Thai, Cambodian Temple Clashes Persist
Athit Perawongmetha, Getty Images
The 11th century Preah Vihear temple (pictured below) has reportedly been damaged by the crossfire, which began on Friday. The temple has been a source of tension between Thai nationalists and Cambodians since the 1960s, when courts ruled that Preah Vihear is officially located on Cambodian soil – albeit only several hundred feet from the border with Thailand.
UNESCO Director-General Irina Bokova has voiced concern over the fighting. She issued a statement, "calling upon both sides to exercise restraint for the sake of the preservation of the Temple of Preah Vihear and open direct channels of communication at the highest levels to defuse the tension."
Cambodian Prime Minister Hun Sen has said that the recent violence came to a head after an incident in which Cambodian soldiers fired on Thai military members who had crossed the border to locate the body of a fellow Thai soldier. Hun Sen has requested assistance from the United Nations, claiming that action from the U.N. Security Council will be crucial to diffuse the situation.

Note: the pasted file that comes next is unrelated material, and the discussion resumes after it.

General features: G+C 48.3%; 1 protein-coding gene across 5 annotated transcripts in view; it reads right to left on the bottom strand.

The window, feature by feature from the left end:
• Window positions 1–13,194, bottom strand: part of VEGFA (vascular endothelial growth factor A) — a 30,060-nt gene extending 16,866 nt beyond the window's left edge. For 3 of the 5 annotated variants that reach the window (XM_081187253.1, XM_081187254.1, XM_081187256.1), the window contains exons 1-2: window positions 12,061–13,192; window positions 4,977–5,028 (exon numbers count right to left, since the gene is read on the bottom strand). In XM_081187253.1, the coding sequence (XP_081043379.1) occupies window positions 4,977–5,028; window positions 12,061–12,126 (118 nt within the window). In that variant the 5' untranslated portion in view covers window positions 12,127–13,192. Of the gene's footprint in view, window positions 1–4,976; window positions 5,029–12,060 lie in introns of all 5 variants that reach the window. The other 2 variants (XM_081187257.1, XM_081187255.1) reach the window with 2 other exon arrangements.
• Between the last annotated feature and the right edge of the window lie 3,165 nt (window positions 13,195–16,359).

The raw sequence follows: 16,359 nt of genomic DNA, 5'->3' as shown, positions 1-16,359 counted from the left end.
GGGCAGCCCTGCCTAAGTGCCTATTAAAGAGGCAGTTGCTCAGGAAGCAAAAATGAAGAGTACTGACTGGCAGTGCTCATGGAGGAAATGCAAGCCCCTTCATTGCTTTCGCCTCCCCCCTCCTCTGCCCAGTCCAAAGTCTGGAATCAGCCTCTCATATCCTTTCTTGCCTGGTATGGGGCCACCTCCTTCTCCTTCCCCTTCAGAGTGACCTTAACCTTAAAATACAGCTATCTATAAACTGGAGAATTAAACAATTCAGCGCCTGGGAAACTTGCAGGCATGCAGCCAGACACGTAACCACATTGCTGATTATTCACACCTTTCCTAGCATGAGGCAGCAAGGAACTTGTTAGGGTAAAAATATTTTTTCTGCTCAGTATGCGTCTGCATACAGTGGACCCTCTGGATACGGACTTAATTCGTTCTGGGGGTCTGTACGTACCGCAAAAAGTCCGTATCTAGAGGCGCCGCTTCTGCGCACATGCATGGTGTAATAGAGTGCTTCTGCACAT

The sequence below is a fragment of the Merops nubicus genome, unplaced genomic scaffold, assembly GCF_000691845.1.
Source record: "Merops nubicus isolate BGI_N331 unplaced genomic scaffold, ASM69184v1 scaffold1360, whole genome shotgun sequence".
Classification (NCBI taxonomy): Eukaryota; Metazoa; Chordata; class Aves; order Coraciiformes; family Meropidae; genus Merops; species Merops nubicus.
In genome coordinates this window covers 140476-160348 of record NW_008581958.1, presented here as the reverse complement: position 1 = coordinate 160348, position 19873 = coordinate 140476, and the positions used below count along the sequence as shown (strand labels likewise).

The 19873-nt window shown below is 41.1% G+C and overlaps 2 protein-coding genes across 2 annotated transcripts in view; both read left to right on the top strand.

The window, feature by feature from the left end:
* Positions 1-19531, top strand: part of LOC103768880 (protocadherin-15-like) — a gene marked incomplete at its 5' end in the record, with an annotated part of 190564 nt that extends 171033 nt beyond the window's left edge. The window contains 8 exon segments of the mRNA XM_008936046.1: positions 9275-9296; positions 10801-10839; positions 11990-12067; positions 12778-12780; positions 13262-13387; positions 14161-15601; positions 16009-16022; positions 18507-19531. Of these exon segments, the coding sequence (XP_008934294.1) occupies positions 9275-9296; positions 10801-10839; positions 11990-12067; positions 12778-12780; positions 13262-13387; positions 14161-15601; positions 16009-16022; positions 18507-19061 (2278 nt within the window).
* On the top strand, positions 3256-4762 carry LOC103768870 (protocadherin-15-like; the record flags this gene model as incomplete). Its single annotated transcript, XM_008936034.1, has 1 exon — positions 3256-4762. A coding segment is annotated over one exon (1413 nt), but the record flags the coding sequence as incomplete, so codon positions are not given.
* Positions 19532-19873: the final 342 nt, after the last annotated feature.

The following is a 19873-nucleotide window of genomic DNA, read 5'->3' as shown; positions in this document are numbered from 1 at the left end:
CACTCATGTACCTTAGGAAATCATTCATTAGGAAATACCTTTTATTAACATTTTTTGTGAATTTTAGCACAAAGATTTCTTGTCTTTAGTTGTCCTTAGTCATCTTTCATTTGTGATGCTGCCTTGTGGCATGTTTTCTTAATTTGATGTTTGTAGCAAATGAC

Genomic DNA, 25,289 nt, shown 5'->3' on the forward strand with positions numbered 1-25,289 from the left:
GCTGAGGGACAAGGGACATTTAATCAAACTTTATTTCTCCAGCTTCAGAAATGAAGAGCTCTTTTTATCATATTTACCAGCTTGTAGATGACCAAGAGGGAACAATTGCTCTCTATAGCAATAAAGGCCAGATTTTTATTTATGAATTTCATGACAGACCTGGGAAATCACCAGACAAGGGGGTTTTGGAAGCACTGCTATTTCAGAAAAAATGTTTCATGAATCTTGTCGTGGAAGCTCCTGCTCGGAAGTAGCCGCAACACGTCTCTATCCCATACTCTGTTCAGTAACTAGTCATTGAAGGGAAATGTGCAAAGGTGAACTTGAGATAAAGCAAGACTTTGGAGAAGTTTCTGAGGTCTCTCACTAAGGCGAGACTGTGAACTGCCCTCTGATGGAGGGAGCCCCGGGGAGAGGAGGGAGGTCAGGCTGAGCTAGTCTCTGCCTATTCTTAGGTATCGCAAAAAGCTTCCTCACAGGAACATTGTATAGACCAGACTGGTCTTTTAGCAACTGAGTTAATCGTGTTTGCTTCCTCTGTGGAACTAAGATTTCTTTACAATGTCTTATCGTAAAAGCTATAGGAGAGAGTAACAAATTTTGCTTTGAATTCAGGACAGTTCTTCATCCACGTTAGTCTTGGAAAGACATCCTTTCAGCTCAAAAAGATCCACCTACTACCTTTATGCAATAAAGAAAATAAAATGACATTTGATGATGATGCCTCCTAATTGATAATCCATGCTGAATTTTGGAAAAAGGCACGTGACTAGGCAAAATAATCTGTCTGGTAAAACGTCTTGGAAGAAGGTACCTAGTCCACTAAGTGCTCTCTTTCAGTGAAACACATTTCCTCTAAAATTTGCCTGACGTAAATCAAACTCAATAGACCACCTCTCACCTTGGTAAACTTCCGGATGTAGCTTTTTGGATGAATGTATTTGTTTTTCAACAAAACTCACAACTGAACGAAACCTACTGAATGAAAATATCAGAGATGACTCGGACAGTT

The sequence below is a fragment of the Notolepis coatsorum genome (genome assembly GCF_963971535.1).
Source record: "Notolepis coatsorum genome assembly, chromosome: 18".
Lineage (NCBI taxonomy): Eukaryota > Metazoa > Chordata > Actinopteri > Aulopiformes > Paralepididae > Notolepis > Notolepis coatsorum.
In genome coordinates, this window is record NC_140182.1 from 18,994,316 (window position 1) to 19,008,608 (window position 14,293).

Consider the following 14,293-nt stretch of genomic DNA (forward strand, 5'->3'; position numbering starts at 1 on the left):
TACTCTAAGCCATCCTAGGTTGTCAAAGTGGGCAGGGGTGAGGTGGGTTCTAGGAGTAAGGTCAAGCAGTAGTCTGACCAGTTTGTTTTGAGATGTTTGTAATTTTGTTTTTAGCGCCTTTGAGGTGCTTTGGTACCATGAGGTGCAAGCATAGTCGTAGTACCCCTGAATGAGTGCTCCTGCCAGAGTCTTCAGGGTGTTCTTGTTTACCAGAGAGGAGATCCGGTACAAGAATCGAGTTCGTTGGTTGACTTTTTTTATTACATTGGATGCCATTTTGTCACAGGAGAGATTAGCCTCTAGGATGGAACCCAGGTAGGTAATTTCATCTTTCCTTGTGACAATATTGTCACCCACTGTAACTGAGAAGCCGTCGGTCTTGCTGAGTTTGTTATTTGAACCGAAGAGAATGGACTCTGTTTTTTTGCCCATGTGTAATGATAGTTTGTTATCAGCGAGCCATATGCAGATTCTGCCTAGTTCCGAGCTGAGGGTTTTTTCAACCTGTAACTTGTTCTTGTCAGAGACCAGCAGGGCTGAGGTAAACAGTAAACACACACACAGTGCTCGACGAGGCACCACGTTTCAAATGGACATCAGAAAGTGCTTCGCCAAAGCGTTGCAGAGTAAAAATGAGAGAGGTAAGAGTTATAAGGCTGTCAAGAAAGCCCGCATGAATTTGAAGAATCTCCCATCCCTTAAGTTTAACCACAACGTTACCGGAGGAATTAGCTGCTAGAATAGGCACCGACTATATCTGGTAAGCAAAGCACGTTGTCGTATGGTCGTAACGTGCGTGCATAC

Thai officials, on the other hand, have been quick to disregard the Cambodian accusations as "propoganda."
Although a cease-fire was reportedly agreed upon on Monday, artillery has continued on a daily basis for four days. According to the AP, at least seven people have died and as many as 70 have been injured in the border clashes.
So far, there have been no warnings issued for travelers in the area, which is not usually heavily touristed.
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